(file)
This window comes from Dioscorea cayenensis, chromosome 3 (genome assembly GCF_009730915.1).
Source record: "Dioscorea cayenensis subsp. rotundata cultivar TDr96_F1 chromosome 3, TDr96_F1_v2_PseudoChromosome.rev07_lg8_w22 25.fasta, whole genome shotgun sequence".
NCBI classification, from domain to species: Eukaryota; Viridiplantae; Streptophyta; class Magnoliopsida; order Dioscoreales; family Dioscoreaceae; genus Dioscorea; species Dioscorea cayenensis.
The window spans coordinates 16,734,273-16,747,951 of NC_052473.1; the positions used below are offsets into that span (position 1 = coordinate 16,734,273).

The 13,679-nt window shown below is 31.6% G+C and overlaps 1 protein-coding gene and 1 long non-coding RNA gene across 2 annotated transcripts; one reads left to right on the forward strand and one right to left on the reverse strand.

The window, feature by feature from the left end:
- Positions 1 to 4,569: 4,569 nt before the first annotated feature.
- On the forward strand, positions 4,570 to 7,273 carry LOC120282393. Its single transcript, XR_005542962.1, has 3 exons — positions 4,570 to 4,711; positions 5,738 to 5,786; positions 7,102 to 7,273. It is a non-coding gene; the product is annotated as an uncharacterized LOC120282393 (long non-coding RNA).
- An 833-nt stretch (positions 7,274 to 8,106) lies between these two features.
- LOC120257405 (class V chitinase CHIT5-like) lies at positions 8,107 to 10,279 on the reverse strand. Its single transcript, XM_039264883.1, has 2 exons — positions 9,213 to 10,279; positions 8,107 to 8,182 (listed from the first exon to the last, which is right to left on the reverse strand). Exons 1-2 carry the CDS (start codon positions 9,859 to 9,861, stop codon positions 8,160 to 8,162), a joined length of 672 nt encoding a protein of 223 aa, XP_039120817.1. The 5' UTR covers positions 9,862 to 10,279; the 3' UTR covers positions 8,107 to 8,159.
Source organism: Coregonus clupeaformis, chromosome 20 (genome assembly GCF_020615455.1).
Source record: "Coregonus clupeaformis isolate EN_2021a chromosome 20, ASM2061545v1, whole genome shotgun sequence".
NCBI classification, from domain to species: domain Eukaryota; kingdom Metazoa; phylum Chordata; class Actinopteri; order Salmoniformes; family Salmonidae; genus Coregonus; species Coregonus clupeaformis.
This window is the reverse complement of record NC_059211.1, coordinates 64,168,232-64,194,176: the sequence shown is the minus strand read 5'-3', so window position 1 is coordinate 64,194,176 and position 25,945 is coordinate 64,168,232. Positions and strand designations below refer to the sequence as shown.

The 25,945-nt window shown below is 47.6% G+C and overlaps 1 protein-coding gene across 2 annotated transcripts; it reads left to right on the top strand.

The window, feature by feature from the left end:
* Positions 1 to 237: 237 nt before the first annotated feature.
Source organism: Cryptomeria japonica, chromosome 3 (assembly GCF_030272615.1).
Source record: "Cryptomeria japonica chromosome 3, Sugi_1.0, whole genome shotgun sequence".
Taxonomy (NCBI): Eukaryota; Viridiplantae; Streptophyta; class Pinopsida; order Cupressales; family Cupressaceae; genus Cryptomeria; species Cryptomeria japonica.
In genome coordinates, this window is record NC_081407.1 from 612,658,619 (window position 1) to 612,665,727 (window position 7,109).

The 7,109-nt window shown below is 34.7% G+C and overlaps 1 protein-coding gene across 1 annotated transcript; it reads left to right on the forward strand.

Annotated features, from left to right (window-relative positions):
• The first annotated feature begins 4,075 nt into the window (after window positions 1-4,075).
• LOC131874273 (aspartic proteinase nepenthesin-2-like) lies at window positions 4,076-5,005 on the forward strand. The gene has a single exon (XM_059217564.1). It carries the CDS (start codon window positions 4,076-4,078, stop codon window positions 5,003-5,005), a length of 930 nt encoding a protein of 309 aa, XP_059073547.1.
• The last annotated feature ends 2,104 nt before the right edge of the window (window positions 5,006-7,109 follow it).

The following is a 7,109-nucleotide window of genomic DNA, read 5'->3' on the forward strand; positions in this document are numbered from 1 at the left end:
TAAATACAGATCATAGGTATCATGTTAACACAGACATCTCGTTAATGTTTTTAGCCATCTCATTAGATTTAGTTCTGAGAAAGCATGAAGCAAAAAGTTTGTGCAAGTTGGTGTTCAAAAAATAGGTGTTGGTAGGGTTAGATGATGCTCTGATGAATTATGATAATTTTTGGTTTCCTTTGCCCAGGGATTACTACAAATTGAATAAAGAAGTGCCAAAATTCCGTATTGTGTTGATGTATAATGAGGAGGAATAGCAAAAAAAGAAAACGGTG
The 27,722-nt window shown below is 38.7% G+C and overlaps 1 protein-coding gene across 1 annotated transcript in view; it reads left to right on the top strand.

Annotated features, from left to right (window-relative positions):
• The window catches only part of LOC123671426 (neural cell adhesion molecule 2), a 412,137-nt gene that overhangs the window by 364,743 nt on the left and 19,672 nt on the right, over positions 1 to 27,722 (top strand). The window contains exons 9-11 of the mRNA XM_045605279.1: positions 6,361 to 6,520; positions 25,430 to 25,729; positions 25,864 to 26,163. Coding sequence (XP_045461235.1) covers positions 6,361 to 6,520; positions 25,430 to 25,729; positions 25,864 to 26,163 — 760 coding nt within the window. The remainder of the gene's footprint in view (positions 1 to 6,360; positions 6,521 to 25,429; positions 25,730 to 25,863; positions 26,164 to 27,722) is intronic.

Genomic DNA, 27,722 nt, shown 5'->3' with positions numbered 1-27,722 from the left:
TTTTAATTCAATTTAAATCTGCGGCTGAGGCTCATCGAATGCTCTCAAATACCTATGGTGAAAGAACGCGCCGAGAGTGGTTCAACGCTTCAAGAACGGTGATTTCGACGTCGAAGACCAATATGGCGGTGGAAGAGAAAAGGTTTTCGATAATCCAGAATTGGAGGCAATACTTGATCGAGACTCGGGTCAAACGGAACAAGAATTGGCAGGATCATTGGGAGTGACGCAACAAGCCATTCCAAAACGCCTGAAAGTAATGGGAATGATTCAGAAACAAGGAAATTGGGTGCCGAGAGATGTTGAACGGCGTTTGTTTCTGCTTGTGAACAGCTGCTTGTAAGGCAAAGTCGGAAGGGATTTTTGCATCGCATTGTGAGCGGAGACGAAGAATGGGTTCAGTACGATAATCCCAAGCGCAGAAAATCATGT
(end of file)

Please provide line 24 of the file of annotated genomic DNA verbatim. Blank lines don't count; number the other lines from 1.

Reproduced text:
• The first annotated feature begins 4,075 nt into the window (after window positions 1-4,075).